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Scottish Place-names

Buss: 'if we shake the bushes of the sea, then two come along at once: an etymological muddle'

Alison Grant

SND Buss, Bush, Busk n2 is a short entry consisting mainly of three definitions quoted from other reference works, detailing how this term can variously mean "masses of seaweed (tangles), growing on sunken rocks, and exposed at low water", "a ledge of rock covered with seaweed" and "any small sea rock that is exposed at low tide".

This information is followed by two quotations, one of which is a further definition taken from Jamieson's dictionary and the other an oral quotation from a Tayside informant. The etymology at the end of the entry notes that these instances probably reflect "an extended meaning of Bush n1, Busk n1 and Buss n1". These three latter entries all refer to bushes, shrubs, thickets and clumps of trees. It is easy to see how this vegetative sense arguably might be extended to cover clumps of seaweed, but as we move into the province of rocky ledges and small tidal rocks, this proposed etymology becomes more problematic.

It is difficult to re-assess such a small sample of data, particularly as it consists mainly of second-hand definitions from other reference works, creating an impression rather akin to Chinese whispers.

However, it is possible to expand the available data-set by taking into consideration the various coastal place-names which appear to contain this element. The Ordnance Survey 6" 1st Edition maps reveal that off the coast of East Lothian there are various small rocks named Bubbly Buss, Boys Buss, Mackerel Buss and Chalmers' Busshead. There is a similar rock named Bush Craig off the Berwickshire coast, together with Eastbush and Westbush off Burntisland in Fife,1 and a further group of small rocks off the Aberdeenshire coast: Seals' Busk, Busks of Coral, The Busks, Busk of South-head, Busk Craig and The Busk.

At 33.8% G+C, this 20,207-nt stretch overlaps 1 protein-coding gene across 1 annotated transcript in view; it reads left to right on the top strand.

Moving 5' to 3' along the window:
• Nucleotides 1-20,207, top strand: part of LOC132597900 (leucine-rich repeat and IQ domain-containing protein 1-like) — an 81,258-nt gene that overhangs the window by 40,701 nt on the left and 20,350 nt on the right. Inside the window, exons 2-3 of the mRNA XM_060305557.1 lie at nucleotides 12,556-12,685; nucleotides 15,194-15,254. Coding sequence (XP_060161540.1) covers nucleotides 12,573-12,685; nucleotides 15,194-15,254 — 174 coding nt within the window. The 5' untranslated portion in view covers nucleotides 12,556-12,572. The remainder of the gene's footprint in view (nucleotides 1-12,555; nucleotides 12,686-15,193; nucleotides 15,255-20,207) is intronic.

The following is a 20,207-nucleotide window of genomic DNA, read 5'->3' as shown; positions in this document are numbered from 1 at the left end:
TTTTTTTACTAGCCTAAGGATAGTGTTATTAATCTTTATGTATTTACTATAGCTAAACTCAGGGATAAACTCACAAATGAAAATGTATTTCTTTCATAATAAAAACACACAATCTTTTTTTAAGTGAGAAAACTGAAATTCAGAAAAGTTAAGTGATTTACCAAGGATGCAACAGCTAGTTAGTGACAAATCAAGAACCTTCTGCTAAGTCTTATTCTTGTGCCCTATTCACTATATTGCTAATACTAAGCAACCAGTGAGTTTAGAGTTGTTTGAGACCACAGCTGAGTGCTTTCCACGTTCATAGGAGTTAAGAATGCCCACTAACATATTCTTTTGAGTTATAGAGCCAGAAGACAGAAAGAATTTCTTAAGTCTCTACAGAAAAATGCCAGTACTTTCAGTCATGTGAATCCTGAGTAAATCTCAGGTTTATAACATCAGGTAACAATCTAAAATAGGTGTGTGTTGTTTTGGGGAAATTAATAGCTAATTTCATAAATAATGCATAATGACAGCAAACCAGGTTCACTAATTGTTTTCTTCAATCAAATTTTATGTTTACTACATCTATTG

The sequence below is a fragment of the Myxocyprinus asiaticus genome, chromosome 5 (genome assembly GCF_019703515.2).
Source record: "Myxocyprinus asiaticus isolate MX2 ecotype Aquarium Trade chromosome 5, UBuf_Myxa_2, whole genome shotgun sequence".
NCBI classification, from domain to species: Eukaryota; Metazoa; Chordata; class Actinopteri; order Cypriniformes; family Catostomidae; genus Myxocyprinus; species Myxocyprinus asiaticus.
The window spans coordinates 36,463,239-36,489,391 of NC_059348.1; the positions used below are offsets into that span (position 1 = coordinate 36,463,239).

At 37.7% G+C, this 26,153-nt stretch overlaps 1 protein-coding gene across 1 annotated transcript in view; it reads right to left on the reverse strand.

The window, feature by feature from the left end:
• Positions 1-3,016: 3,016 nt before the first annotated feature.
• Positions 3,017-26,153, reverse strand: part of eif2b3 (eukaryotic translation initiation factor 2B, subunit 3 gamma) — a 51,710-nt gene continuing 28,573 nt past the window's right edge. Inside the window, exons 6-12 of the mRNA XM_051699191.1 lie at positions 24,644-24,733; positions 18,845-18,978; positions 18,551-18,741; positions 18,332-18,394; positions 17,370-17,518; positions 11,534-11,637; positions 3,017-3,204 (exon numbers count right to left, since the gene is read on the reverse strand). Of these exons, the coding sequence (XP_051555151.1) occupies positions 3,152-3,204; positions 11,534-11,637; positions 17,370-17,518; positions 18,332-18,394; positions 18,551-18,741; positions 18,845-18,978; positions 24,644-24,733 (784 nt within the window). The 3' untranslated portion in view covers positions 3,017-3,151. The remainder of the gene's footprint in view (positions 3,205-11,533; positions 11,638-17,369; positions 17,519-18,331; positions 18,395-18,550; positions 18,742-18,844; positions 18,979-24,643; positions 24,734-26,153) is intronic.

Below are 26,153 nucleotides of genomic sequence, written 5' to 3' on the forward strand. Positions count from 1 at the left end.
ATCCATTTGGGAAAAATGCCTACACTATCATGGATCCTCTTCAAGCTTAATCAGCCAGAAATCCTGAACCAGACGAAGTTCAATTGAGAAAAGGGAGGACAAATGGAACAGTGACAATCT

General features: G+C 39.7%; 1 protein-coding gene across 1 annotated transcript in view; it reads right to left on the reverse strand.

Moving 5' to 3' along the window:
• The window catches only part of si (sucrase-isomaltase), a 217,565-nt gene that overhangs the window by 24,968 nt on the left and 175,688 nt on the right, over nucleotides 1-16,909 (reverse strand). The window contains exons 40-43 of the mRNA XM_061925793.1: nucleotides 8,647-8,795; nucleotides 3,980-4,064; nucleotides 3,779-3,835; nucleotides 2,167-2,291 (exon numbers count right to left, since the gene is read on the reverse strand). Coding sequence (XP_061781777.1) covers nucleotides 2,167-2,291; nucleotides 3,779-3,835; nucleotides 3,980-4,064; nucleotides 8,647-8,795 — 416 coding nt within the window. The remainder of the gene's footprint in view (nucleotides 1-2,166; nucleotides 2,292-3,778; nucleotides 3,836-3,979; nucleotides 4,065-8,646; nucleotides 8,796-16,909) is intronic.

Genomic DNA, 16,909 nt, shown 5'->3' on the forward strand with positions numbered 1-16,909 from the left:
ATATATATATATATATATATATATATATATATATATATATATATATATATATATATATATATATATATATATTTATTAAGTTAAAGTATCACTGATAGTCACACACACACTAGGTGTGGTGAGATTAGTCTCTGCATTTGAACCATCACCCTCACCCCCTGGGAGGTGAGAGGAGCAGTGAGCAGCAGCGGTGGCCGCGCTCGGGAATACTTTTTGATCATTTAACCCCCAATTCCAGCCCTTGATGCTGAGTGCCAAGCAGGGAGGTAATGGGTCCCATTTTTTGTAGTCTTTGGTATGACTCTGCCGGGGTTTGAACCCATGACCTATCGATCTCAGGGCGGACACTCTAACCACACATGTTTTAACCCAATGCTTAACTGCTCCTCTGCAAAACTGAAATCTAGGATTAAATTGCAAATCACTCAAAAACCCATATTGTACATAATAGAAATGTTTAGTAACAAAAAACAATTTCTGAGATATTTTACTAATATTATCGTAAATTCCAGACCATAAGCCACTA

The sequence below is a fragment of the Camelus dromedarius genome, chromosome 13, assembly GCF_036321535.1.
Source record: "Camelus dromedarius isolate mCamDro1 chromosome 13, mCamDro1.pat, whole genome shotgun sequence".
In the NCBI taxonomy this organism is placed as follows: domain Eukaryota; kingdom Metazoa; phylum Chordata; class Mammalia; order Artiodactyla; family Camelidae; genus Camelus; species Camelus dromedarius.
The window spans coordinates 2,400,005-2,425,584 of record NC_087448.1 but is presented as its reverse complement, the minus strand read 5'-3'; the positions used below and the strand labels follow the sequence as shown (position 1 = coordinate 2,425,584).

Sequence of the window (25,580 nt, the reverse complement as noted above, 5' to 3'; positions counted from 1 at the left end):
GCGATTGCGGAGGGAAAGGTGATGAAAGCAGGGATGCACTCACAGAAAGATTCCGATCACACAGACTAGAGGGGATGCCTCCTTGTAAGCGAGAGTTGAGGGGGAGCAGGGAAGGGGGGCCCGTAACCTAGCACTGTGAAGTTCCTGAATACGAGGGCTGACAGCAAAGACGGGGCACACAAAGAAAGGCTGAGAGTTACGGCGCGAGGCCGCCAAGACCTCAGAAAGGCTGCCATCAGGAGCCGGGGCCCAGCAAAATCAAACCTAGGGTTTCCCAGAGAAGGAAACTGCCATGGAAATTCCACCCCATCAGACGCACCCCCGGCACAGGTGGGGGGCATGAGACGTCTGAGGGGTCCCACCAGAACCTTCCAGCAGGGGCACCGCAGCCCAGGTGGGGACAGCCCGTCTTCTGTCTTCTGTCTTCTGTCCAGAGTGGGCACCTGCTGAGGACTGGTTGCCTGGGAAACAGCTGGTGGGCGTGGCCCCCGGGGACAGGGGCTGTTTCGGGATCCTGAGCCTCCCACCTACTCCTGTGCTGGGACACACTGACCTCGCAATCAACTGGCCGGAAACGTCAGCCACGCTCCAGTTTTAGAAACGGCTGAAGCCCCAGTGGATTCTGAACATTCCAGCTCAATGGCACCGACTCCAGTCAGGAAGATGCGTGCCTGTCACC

A second group of names refer instead to rocky outcrops projecting into the sea from the shore. Examples include Cateairn Bushes in Berwickshire, Wardie Bush in Midlothian (also recorded as The Buss of Werdie in Jamieson's dictionary), The Buss in Fife, Brighead Bush in Kincardineshire, Burnett Bush in Aberdeenshire and The Buss, on the island of Unst in Shetland.

These place-names certainly substantiate the use of buss, busk and bush in reference to both small sea rocks and projecting ledges of rock, but they do little to clarify why these rocks, whether covered in seaweed or not, might have been viewed as 'sea bushes'.

Of potential significance here is another, even shorter, SND entry: Boss, Bos n4 "a bunch or tuft of grass, etc; a projection; a round mass", which includes the 1903 quote "He was stan'in' on a big boss o' stane". The corresponding DOST entry is Bos, Boys n2 "a rounded prominence; a boss", and there is also a related OED entry: Boss n1 "a knoll or mass of rock; in Geol. applied chiefly to masses of rock protruding through strata of another kind".

There is a clear correspondence between the rocky projections and rounded knolls described in these entries and the place-name examples listed above, suggesting that these instances of buss/busk/bush should perhaps be viewed as variant forms of boss rather than as extended developments from the bush entries.

The development of regional dialectal variation in Scots is evidenced by the three slightly differing words for a bush attested in SND as Bush n1, Busk n1 and Buss n1, and a resultant degree of homophonic confusion surrounding these words is illustrated by the word recorded in English as buss 'a cargo vessel, a fishing vessel', which becomes busche and busk in Older Scots, and bush in Modern Scots. Similarly, there is some ambiguity concerning the second sense given in SND Boss, Bos n4 "the decorations of a woman's cap or bonnet", which may instead have evolved as a variant form of SND Buss n3: "ornamentation, trimming", rather than belonging amongst the projections and round masses of sense one. Both of these entries relate back in turn to an Older Scots word, DOST Busk n2 "a woman’s head-dress; a trimming, adornment", a further illustration of how originally disparate words become intermingled and merge together during the evolutionary process of a language.

It seems therefore, particularly in the early stages of the alphabet, that the editors of SND were apportioning the limited material available to them into separate entries on the basis of orthographic proximity, rather than grouping variant forms together under broader 'umbrella' entries on etymological principles. The discovery of fresh source material such as place-name evidence will allow this early material to be re-interpreted, and for the boundaries of these entries to be reassessed.

1 I am indebted to Simon Taylor for these Burntisland examples, which do not appear in the OS 6" 1st Edition maps.